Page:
The 28-year-old woman was initially travelling in an empty carriage on an RER train in Paris on the night of December 9th when around ten men had got on the train at Montparnasse station.
The woman started to feel uncomfortable and decided to sit elsewhere, reported Le Parisien newspaper.
Three of the men, reported to be Afghan refugees, followed her and soon began to assault her. One of them strangled her with her scarf and another held a knife to her face while the three men began to undress her, reported the paper.
By chance at the next station another passenger boarded the train and intervened to protect the victim. He managed to scare off the attackers.
The woman rushed to a nearby restaurant where she took refuge. She was left severely traumatized a source close to the case told Le Parisien.
Police were able to catch two of the alleged perpetrators thanks to the help of CCTV footage at the Montparnasse station. They were both Afghani refugees, aged 19 and 45 years old, men who the victim was able to identify, Le Parisien reported.
The incident has emerged as the issue of sex attacks by immigrants and refugees continues to cause a storm in Germany after reports of mass assaults on New Year's Eve in Cologne.
Both police and the media came under fire from the public, who accused them of covering up the ethnic backgrounds of the alleged attackers and sweeping the problem under the carpet.
Under pressure to give more details on the attacks, German police later confirmed that men of ‘Arab background' were likely responsible for the dozens of sexual assaults on women.
Politicians have since urged the public not to stigmatize the hundreds of thousands of refugees who have entered Germany in recent months.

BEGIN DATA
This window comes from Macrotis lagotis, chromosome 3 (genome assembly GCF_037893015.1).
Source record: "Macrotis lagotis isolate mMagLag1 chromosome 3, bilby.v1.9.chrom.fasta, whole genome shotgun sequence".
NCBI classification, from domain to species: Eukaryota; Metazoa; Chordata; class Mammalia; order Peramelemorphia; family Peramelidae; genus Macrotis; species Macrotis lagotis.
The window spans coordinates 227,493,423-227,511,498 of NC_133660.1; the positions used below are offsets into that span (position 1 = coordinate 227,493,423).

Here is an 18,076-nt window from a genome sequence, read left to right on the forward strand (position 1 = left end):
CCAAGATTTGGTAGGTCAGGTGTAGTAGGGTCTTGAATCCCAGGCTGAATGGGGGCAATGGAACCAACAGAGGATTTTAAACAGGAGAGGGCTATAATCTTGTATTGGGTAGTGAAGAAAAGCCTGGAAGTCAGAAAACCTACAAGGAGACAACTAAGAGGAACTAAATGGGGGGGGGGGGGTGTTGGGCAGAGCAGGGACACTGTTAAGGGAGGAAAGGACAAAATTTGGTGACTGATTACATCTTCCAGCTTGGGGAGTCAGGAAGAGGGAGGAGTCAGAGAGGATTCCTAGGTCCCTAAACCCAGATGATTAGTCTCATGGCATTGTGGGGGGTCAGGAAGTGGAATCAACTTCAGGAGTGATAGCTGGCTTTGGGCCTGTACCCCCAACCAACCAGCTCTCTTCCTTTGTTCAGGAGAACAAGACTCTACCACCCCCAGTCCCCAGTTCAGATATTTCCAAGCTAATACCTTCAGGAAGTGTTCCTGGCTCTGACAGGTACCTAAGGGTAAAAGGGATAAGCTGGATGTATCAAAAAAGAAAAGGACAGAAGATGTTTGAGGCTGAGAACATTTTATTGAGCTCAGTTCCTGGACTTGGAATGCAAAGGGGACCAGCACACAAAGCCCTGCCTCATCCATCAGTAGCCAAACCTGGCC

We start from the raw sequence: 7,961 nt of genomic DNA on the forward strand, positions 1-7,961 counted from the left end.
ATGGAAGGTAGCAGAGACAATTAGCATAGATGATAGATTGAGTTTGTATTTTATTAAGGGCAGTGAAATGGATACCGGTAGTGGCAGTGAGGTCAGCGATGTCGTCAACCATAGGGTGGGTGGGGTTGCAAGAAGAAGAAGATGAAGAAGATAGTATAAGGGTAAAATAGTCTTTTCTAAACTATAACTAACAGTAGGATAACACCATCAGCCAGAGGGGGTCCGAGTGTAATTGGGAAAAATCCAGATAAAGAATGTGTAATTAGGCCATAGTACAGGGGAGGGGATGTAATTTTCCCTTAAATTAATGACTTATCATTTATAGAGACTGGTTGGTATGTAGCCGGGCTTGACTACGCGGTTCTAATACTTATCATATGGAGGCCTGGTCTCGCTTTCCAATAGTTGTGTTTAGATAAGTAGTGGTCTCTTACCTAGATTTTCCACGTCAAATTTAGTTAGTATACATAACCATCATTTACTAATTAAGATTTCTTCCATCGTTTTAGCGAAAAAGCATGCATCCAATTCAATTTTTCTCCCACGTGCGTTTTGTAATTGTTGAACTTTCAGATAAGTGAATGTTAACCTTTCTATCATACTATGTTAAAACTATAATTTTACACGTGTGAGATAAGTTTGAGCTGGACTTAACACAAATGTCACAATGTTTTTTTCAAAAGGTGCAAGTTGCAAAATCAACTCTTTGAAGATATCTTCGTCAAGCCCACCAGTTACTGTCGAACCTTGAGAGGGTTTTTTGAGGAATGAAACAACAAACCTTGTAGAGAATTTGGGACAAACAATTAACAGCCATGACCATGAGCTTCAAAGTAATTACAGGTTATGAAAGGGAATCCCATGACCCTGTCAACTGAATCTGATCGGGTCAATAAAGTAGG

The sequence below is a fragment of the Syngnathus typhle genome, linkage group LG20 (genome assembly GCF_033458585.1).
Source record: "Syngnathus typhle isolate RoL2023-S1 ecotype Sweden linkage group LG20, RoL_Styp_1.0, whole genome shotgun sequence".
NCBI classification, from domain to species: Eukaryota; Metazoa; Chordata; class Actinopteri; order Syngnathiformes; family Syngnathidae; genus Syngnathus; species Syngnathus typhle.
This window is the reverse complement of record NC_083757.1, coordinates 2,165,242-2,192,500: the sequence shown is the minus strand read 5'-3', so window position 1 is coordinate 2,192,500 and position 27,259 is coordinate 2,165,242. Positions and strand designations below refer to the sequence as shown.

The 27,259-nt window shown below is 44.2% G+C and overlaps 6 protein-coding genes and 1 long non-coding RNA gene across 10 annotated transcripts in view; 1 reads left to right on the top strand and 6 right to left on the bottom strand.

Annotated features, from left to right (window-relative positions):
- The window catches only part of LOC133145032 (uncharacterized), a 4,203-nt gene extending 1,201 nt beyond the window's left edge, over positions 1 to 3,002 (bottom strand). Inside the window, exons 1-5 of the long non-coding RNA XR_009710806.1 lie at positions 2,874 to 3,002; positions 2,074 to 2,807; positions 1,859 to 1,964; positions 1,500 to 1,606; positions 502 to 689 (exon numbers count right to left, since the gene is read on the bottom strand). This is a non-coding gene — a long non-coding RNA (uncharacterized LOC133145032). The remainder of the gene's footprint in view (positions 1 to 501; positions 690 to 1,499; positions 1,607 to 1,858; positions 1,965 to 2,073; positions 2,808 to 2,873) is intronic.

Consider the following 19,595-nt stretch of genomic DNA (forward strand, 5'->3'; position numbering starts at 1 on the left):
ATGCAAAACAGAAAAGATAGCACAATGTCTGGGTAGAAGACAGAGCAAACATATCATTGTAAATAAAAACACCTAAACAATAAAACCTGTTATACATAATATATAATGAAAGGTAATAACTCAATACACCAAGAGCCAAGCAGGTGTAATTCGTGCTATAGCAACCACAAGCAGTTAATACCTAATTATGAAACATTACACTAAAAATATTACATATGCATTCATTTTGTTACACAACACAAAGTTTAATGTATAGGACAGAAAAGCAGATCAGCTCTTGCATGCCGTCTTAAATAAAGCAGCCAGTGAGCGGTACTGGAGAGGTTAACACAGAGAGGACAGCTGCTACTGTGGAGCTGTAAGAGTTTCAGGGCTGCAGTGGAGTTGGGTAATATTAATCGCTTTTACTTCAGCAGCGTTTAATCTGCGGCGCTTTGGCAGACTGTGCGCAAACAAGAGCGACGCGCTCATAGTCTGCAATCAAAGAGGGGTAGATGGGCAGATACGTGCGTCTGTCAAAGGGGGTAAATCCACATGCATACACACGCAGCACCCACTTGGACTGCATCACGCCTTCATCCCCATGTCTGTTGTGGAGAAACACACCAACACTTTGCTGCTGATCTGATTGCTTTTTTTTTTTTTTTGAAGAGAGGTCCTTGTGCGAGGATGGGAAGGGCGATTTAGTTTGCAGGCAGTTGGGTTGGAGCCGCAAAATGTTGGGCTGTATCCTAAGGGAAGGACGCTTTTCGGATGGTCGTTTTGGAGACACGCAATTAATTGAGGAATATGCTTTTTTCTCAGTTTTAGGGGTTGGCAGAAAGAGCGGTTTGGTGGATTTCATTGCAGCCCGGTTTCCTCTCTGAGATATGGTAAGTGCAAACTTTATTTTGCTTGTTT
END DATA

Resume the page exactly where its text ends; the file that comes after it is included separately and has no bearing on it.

In France there have only been isolated reports of sexually assaults allegedly carried by migrants, although some far right blogs have suggested the problem is far more widespread and under reported.
The two men were charged with attempted rape and have since been remanded in custody.
Both men have reportedly denied the crime.
They said they were forced to flee Afghanistan after being pressured to carry out crimes against the western world, reported the paper.
Their accomplice remains on the run.
Sexual harassment on public transport in France has proven to be an all-too-common problem of late.
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In November, the government launched an awareness campaign to encourage victims and witnesses to speak out with confidence about sexual harassment on public transport.
The move came shortly after France's High Council on equality (HCEfh) raised the alarm about the issue, when its survey of 600 women in Seine-Saint-Denis and Essonne, two areas in the outer suburbs of Paris, revealed shocking responses.
It found that 100 percent of the women said they had experienced at least some form of gender-based sexual harassment in their life while riding the train.